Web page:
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History of Land Use Planning

Program History

Oregonians in the 1960s and '70s became concerned as they watched rapid population growth begin to take place around the state. Lawmakers responded with Senate Bill 100, which Governor Tom McCall signed into law in 1973. At that time, farming and timber harvesting were the state’s largest industries and many Oregonians thought eventual development of land for new homes and industries would displace these economic engines. SB 100 tied local planning to a set of guiding statewide principles. The new law created the Land Conservation and Development Commission to craft the rules that guide the system.

Historical Milestones

Early 20th Century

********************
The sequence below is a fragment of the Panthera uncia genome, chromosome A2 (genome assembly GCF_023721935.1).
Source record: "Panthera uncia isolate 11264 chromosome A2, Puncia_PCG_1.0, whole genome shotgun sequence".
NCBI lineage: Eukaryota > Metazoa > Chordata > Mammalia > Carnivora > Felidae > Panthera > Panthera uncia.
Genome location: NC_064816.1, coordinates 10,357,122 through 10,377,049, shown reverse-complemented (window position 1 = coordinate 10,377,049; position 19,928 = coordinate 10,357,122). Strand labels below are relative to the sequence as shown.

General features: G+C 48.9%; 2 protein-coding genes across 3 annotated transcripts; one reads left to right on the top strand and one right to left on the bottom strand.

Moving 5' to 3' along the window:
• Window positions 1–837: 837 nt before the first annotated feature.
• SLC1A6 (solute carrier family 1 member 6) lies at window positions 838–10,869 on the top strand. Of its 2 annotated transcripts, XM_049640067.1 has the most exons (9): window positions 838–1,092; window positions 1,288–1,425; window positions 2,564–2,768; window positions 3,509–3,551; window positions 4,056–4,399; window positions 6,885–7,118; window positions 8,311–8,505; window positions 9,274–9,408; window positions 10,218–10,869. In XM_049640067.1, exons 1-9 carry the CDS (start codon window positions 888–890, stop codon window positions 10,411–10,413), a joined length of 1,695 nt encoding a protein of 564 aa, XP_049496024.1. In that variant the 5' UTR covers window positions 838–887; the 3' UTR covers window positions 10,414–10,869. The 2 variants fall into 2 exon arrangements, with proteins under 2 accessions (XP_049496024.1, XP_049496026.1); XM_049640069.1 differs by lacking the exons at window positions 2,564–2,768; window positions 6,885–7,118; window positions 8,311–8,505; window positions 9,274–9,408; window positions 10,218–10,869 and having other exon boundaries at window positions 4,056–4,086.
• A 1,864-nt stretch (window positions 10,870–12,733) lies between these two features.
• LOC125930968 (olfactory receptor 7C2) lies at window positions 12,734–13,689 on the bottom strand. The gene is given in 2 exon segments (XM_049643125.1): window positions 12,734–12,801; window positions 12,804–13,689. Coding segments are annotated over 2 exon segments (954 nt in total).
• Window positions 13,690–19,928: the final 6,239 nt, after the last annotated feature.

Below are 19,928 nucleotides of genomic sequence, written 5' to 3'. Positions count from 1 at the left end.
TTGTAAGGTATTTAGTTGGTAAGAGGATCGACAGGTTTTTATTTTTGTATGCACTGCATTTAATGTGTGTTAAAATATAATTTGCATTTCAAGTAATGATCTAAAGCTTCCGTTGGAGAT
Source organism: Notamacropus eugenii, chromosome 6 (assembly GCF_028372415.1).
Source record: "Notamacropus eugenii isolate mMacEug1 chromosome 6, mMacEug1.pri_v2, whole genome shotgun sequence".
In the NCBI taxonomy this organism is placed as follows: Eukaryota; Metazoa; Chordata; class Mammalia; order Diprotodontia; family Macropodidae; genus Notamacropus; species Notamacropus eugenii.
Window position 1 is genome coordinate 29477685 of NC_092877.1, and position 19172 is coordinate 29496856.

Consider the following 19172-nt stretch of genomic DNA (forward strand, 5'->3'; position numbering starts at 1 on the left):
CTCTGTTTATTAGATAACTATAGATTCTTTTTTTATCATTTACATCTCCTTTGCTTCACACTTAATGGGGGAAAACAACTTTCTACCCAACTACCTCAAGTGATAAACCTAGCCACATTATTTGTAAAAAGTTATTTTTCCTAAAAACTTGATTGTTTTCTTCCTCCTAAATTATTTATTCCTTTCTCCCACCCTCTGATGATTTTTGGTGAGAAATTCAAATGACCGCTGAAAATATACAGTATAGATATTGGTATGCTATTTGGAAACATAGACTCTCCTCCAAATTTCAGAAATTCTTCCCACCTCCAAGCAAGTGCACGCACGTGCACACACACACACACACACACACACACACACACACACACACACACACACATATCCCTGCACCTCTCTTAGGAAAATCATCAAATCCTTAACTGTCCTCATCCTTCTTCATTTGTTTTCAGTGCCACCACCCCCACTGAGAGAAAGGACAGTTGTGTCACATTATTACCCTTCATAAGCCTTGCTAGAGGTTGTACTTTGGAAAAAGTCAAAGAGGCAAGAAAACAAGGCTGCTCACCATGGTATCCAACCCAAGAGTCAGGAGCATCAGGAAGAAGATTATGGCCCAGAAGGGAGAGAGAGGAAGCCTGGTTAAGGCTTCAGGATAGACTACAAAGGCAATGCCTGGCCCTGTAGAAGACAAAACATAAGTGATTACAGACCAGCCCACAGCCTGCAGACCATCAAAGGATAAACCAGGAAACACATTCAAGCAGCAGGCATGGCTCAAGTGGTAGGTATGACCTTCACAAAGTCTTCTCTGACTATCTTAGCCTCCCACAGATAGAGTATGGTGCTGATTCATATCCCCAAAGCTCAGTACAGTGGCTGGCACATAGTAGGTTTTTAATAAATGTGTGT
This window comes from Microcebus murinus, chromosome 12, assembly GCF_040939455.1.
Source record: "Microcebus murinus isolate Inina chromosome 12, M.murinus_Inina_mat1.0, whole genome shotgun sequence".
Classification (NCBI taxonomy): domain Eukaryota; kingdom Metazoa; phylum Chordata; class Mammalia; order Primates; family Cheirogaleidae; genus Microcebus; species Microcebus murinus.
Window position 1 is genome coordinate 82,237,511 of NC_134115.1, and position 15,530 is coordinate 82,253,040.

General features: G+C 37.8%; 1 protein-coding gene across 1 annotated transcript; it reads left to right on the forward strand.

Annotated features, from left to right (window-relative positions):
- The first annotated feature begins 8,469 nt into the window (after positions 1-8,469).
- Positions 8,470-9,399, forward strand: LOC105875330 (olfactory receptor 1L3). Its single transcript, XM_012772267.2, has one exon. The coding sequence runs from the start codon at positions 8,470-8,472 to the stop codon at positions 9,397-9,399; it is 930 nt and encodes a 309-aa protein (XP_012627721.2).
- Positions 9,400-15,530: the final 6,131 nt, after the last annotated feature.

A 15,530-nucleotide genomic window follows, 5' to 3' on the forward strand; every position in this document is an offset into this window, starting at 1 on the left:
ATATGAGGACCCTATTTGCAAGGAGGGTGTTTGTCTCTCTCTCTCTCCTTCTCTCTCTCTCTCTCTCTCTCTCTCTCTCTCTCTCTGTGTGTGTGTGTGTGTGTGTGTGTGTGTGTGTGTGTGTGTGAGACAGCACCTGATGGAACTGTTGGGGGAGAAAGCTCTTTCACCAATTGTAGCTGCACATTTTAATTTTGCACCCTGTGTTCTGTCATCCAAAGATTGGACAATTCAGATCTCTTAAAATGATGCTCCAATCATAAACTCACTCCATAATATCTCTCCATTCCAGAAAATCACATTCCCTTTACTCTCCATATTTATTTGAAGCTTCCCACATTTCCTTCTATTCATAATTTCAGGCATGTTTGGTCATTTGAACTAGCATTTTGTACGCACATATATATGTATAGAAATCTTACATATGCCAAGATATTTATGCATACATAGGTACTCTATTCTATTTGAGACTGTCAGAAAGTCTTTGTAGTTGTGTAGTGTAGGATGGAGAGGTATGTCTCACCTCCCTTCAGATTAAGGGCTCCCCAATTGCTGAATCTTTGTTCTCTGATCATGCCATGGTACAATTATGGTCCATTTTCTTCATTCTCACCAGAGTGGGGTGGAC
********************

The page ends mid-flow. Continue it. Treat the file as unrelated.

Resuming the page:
1960s and '70s

1980s and '90s

21st Century

New Legislative Land Use Actions

Each legislative session, new legislation is passed that has enduring outcomes for our land use system. Most changes are small, but some are significant. Significant milestones like those above will be included in the department timeline as they occur. Minor legislative actions are captured in the DLCD Legislative Report, written after the end of a legislative session. These reports are written to inform stakeholders and counties of land use related bills that might require a city or county to update its code for compliance. Go to the Legislative Information page to see the report and other related information.

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